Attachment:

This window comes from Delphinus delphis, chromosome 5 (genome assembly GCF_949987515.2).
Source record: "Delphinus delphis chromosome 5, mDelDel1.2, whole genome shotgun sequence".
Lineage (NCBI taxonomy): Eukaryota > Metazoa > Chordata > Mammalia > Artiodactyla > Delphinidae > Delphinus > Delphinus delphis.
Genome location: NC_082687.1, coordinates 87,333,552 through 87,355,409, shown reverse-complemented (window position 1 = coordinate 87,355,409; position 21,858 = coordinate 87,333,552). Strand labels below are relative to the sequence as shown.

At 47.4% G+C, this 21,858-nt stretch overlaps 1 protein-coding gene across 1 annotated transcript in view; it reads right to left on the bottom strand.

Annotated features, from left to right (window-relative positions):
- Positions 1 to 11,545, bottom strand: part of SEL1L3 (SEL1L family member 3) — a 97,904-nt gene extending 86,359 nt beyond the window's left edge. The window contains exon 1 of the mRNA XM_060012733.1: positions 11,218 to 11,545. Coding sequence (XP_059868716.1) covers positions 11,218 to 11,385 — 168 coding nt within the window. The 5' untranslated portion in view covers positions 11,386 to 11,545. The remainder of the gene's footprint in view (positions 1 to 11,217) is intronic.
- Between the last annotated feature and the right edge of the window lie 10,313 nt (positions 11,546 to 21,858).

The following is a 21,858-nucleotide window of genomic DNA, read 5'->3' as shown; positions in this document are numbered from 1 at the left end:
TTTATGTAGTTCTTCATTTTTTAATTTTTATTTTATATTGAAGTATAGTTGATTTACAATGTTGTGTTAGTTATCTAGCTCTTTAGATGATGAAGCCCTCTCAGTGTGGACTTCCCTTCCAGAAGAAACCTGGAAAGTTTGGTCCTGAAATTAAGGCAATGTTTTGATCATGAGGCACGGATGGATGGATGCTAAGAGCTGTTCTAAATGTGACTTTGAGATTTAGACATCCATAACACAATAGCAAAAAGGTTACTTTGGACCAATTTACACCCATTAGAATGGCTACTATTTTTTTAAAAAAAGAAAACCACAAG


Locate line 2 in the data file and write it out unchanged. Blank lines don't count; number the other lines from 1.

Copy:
Source record: "Delphinus delphis chromosome 5, mDelDel1.2, whole genome shotgun sequence".